Soundproof blankets: a more expensive option, soundproof door blankets are designed to attach to the frame around any door to help block sound and act as soundproof curtains. Make sure to get a soundproof blanket wit a high STC rating (25+) and use reclosable fasteners to seal the edges of the blanket to the wall or door frame. If you have air gaps around the soundproof blanket, you’re going to get minimal results, even from an expensive blanket that’s very dense. For more on this, check out soundproof blanket for door guide

Mass loaded vinyl: this dense sound-blocking material can be used a couple of ways to soundproof your door. While you shouldn’t use MLV plug air gaps below a door, the heavy vinyl material can increase the density of a hollow, lightweight door. Attaching the vinyl to the back of the door will add some much-needed mass, increasing its ability to block noise. Just make sure the door's gaps are properly sealed as well because those will still be a weak point.  

Another way to use mass loaded vinyl to soundproof a door is to add metal framing around the door and use industrial strength magnets to completely seal an entryway with MLV. This is an extremely effective way of completely soundproof a door, because you close up air gaps and add mass for noise blocking. The problem is you’ve removed the door’s “doorness”. Very hard to walk in and out. This solution can be great for an Airbnb rental space, a room for hobbies, or any door you don’t plan to use often. If you are curious on how to soundproof a front door, you can read our guide on the subject for more information.

In the video below, we use MLV to create some privacy in an Airbnb rental. The Mega Zorbe hydrophobic melamine foam is combined with the MLV to absorb echos and reduce reverberations built up between the door and the MLV - increasing the barrier's overall effectiveness. Again... it's a bit unconventional, but it'll solve your soundproofing problem!

Frequently Asked Questions on Soundproofing a Door

Are heavier doors more soundproof?

As a general rule, heavier and more dense doors are better at blocking sound. Hollow core doors are much lighter than solid core doors and less effective at reducing noise. Sound can still flank through openings in or around a heavy door, as total weight is not the only factor that determines how soundproof something is.

Can you soundproof an existing door?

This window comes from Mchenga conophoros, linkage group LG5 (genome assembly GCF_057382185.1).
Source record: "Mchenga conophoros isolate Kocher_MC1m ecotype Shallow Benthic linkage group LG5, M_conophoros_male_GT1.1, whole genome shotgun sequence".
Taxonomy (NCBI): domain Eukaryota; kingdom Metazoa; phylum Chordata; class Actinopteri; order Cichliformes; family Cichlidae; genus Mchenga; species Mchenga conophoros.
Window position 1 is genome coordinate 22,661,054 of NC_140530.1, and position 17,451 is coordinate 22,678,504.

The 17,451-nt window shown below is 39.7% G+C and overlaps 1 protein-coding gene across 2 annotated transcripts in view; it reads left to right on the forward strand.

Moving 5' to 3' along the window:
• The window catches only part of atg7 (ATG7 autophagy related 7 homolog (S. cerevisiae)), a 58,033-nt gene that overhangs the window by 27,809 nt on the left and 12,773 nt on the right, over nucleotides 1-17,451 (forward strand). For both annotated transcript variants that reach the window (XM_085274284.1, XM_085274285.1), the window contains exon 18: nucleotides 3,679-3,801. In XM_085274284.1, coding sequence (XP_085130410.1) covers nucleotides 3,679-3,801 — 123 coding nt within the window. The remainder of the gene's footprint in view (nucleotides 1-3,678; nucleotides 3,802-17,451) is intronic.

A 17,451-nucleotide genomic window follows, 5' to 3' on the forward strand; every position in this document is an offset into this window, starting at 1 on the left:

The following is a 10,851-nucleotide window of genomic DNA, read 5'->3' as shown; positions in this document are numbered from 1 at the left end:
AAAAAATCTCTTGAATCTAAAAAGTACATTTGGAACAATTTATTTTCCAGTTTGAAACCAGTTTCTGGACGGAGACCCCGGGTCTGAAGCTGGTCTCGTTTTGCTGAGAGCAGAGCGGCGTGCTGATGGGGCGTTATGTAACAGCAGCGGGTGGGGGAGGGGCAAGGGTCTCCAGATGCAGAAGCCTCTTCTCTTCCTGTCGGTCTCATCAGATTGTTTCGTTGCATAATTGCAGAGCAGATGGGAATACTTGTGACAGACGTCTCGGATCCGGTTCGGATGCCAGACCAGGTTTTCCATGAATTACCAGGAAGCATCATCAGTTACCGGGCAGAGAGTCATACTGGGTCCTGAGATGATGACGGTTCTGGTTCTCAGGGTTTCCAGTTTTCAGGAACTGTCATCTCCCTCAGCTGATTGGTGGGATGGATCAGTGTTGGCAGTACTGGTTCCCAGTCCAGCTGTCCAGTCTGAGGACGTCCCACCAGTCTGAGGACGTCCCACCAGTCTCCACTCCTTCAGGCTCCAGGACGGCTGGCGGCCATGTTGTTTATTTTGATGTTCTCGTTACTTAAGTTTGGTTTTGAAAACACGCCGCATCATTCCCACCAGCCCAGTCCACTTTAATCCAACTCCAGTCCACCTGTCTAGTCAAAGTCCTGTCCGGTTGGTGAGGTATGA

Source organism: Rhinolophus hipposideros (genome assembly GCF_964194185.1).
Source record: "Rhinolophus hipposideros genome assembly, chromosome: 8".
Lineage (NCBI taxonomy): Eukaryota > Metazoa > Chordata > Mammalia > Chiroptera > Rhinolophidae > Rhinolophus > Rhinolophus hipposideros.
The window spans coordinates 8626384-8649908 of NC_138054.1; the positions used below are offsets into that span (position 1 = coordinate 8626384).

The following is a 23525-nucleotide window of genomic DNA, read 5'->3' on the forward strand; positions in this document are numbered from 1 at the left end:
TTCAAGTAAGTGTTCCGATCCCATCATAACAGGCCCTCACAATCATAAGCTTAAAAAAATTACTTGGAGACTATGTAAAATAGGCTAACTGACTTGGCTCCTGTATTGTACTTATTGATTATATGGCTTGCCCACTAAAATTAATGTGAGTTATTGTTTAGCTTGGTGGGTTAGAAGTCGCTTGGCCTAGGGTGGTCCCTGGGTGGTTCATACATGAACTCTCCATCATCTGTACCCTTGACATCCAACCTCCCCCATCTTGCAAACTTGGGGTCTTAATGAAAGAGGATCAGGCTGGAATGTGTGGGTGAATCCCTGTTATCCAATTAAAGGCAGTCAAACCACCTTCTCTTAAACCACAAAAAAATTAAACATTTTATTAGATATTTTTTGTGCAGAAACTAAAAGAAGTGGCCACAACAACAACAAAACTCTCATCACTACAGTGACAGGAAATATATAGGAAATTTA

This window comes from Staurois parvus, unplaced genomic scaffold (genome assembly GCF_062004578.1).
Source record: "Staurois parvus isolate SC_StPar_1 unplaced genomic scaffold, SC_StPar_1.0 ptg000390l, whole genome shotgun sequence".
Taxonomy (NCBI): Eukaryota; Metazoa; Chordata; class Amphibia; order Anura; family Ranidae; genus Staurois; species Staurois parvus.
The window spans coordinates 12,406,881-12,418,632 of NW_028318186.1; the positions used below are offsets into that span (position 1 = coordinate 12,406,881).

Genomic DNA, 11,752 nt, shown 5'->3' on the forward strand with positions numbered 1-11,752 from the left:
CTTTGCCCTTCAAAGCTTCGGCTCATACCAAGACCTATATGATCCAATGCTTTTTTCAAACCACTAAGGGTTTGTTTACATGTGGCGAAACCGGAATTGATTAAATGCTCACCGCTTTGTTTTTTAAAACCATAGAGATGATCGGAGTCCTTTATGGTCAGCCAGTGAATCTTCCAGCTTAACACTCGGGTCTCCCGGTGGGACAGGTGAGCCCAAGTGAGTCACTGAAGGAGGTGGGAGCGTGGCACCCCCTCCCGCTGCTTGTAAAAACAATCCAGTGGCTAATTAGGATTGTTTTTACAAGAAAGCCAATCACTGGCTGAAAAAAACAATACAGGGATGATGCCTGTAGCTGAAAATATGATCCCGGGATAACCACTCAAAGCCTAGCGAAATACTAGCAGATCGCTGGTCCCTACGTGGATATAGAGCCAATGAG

Yes, you can absolutely improve the sound reduction of your door without having to completely replace it. The best way to soundproof an existing door is if you have a solid core door is and seal around the perimeter of the door using our Sound Lock Door Seal Kit. If you have a hollow core door, you will need to replace it with a solid core door for effective door soundproofing.

What door is best for soundproofing?

The Sound Lock Soundproof Door is the best option for an interior soundproof door. With an attractive, wood finish and an STC rating of up to 56, this beefcake is as soundproof as they come. We combine our proprietary construction and an airtight to meet the highest specifications, ranging from recording studios to gun ranges. If you’re looking for “the best”, you’ve found it.

How to soundproof a hollow core door?

Sorry, but you can’t soundproof a hollow core door. There are a few methods to slightly improve the soundproofing performance, but the only way to get any serious noise reduction is to replace the hollow core door with a solid core door. Hollow core doors simply lack the density needed to effectively block noise.

Sound Lock Door Seal Kits: Cost-Effective Door Soundproofing that WORKS

The typical door can have up to 1 square foot of airspace around it. The Sound Lock Door Seal Kit is fully adjustable to seal off those air gaps below your door and around the entire perimeter. By adjusting the neoprene seal to the contours of your door, you can soundproof it without breaking the bank.  

  • Used to soundproof any solid-core door
  • Durable, adjustable, and customizable lengths
  • Neoprene rubber seals in anodized aluminum casing
  • Free shipping and made in the USA

Control Your Doors to Stop Unwanted Sound

Blocking out all the sounds that get into your home is a big soundproofing project to take on, but that doesn’t mean you can’t make a huge difference by filling air gaps and taking steps to soundproof entryways. Whether the noise you want to get rid of comes from inside or outside the house (or your garage door), soundproofing the right door(s) will help. Even if you decide you don’t want to go all-out, there are other soundproofing options like adding a little bit of targeted sealing and soundproofing that will allow you to actually sit back, relax, and enjoy the quiet.

Have questions about your project?

Call us at 1.800.679.8511